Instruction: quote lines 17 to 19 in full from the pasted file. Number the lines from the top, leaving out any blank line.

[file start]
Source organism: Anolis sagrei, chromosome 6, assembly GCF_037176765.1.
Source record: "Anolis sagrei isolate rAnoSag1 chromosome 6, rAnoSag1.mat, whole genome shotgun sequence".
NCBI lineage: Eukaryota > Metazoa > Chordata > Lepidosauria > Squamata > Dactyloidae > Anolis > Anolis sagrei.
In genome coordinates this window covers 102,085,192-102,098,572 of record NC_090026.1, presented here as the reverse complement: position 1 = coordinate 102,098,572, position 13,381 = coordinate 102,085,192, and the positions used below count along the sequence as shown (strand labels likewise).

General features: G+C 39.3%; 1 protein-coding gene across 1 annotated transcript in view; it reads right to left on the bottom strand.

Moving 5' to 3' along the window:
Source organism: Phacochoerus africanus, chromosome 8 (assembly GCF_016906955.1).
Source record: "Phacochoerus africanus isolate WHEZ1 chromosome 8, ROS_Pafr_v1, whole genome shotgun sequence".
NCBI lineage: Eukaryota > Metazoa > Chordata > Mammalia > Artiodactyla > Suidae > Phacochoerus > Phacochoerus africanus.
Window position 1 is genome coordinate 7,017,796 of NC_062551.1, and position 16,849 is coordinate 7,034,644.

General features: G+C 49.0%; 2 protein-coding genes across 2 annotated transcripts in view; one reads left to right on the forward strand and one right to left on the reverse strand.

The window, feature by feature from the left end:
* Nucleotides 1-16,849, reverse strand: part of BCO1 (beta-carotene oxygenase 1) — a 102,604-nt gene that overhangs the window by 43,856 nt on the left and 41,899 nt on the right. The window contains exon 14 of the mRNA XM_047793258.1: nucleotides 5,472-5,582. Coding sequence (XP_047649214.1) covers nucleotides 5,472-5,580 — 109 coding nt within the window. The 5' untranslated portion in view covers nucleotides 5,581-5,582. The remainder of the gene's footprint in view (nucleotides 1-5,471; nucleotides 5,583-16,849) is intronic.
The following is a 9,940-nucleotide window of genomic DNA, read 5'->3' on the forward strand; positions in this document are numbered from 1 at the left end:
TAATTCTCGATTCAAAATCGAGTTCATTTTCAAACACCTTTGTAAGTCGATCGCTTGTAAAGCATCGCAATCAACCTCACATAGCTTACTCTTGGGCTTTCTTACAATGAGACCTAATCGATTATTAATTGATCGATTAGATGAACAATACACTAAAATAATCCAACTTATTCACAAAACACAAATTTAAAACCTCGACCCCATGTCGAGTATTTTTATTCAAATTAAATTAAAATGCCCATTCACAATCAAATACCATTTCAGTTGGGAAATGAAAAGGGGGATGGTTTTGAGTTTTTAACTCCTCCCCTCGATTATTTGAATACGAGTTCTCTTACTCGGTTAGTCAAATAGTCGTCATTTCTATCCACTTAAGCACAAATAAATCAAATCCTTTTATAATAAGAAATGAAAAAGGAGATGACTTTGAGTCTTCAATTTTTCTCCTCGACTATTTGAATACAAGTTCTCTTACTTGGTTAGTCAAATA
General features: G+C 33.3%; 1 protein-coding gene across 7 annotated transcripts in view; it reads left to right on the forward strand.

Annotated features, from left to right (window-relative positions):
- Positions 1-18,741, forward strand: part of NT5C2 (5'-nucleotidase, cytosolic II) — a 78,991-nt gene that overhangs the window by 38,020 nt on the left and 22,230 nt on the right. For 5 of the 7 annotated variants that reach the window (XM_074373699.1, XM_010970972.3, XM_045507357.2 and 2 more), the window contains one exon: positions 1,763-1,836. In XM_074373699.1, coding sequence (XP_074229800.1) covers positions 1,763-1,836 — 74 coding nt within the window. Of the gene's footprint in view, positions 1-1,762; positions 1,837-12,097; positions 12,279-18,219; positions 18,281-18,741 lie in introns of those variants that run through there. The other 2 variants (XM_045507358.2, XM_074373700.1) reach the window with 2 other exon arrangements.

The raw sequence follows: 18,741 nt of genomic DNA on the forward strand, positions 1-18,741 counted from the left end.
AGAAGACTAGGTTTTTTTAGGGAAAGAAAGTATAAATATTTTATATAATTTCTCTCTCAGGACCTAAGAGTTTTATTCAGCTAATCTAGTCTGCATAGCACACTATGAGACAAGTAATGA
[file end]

Annotated features, from left to right (window-relative positions):
- Positions 1-18,741, forward strand: part of NT5C2 (5'-nucleotidase, cytosolic II) — a 78,991-nt gene that overhangs the window by 38,020 nt on the left and 22,230 nt on the right. For 5 of the 7 annotated variants that reach the window (XM_074373699.1, XM_010970972.3, XM_045507357.2 and 2 more), the window contains one exon: positions 1,763-1,836. In XM_074373699.1, coding sequence (XP_074229800.1) covers positions 1,763-1,836 — 74 coding nt within the window. Of the gene's footprint in view, positions 1-1,762; positions 1,837-12,097; positions 12,279-18,219; positions 18,281-18,741 lie in introns of those variants that run through there. The other 2 variants (XM_045507358.2, XM_074373700.1) reach the window with 2 other exon arrangements.

The raw sequence follows: 18,741 nt of genomic DNA on the forward strand, positions 1-18,741 counted from the left end.